Spring is nearly here! It’s cold this morning, 30 degrees (that’s -1C to the rest of the world. Honestly, Celcius makes so much more sense, 32 for freezing seems so arbitrary) but sunny. The past weekend was an appetizer, (in the Toot household vernacular) a horse doover, meteorlogical snack, just enough to whet the appetite and get a body’s juices flowing and anxious for the Main Course, full-on Spring Time!
Spring is the longest season here in Deepest South Georgia, starting with the blips and jonquils of late January and beginning in full force by early March and lasting until mid-June. The oppressive heat and humidity of summer starts mid-July and lasts until early October, Fall is a joke, winter is a weekend, and there’s fresh roses and camellias on the Christmas dinner table…then it’s Spring again. I love Spring. I love the South and am willing to endure 98% humidity (good for the complexion), water moccasins, and The Junior League just to have 5 months of Spring.
I count the seasons here by what’s blooming:
Winter=Camellias, first the sassenquas with their small, rose-like blossoms, then the hybrids all shades of red, pinks and stripes.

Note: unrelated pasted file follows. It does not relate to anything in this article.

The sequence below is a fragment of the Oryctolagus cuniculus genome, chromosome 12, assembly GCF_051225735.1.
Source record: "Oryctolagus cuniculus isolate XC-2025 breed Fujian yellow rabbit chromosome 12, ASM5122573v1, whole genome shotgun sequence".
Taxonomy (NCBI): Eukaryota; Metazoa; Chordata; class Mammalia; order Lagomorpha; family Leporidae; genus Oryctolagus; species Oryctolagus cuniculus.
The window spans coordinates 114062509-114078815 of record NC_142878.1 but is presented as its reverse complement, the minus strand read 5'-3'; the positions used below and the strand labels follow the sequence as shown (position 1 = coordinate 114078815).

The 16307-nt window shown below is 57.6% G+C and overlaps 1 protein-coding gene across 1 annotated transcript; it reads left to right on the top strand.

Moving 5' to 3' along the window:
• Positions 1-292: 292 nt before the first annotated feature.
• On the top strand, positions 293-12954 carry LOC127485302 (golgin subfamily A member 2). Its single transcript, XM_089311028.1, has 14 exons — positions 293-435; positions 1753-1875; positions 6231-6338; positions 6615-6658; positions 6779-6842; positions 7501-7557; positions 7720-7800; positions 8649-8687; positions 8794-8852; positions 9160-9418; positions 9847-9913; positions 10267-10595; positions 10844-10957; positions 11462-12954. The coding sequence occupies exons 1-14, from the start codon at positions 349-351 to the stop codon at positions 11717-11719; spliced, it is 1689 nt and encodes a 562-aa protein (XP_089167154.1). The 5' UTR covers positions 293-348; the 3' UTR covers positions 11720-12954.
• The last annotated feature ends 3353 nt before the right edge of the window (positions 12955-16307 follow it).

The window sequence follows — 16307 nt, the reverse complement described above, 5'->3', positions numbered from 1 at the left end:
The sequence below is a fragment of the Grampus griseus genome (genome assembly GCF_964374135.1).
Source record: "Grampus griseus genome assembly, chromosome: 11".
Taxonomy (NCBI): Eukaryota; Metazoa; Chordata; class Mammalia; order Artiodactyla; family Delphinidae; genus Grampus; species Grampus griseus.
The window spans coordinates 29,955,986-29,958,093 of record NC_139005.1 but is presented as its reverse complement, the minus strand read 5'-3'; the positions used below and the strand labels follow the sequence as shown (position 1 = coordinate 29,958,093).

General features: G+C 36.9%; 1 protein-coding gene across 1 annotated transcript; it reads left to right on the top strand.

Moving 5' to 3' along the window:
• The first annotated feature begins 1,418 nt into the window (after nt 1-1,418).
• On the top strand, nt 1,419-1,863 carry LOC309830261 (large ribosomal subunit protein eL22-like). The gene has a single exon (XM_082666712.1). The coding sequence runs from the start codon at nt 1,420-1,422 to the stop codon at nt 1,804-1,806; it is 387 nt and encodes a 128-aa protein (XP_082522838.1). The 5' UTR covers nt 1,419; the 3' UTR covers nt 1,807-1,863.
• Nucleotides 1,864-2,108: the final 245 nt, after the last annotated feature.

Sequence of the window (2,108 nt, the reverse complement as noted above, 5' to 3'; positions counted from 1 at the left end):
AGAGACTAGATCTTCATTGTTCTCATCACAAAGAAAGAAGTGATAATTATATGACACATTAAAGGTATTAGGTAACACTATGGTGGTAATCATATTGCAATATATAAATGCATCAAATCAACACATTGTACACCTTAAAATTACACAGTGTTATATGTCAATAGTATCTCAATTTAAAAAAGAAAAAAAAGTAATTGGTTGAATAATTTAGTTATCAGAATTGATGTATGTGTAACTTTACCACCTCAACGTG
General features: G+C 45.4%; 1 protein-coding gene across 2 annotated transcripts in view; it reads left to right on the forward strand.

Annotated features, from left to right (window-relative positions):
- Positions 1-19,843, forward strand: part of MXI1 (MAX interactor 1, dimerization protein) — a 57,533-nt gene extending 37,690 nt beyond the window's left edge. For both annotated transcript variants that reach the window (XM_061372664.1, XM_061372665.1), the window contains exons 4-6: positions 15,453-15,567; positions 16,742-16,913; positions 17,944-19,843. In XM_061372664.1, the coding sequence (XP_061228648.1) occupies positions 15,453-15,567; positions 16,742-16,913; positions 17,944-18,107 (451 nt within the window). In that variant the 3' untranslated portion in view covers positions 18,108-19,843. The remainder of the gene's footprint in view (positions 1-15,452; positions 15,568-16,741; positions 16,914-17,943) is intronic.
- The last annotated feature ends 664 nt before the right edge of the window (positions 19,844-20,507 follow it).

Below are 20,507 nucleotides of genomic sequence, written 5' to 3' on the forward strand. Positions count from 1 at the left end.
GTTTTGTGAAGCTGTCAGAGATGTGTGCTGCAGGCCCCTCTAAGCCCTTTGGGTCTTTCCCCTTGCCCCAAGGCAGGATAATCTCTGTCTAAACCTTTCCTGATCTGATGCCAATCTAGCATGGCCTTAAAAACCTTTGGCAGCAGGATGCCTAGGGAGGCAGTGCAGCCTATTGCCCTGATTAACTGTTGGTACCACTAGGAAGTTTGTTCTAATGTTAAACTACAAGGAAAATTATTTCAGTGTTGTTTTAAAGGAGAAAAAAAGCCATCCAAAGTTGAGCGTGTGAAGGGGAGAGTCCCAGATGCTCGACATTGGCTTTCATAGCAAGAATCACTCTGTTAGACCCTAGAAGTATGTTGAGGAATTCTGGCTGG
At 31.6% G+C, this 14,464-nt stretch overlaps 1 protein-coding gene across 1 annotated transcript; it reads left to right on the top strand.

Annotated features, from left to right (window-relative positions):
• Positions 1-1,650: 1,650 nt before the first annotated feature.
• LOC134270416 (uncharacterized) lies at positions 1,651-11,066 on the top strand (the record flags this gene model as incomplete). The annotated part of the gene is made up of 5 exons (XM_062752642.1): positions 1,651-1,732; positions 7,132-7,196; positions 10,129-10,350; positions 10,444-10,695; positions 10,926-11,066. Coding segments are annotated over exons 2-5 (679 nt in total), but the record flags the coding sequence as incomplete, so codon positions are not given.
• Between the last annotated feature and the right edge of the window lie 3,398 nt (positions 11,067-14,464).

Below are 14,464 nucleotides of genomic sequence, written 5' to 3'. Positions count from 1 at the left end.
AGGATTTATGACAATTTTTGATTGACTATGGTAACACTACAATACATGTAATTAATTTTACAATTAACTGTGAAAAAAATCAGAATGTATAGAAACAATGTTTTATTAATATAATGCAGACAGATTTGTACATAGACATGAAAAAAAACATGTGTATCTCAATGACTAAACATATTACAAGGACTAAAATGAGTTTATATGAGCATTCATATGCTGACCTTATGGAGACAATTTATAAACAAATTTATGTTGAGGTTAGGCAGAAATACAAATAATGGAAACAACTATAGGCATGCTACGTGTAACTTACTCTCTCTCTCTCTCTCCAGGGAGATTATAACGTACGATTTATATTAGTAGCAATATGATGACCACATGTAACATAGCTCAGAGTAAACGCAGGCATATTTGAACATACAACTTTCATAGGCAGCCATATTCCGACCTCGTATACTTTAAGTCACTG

Spring= first the red maples, then redbuds, dogwoods, cherries, plums, peaches, then roses, Oh…the roses, Happy is the day I cut that first fragrant bouquet to set on the dining table.
Summer=everything. Morning glories, all the annuals, salvias, cannas, every day has something blooming, color somewhere. If the day is awful, if someone is being mean or stupid, I can go sit amongst blooming things and know God loves me and the rest of the world, why else would He give us so many lovely things?
Fall= cherokee rose (not a rose at all, but a 20 foot tall variety of hibiscus), clematis, goldenrod, joe-pye weed, those harbingers of cooler days
Winter…here we go again, a big vase full of camellias, holly berries, and that errant never-say-die deep red Cascade rose. Oh and the luscious, many-varied reds of all those maple trees…on into December.
When life gets tough, and it does, it’s the blooming things that keep me going. It’s the satisfaction of sticking something small, hard and dead-looking into the ground, and 2 weeks later a shoot comes up, curling tendrils around a trellis, a promise from God that no matter what happens, some things are never changing, the course of the Earth, that after Winter comes the Spring. No matter what humanly ridiculous event, whether it’s a war or a child refusing to be sensible, the peas will sprout and the daffodils will bloom. Thank You God, for that comfort.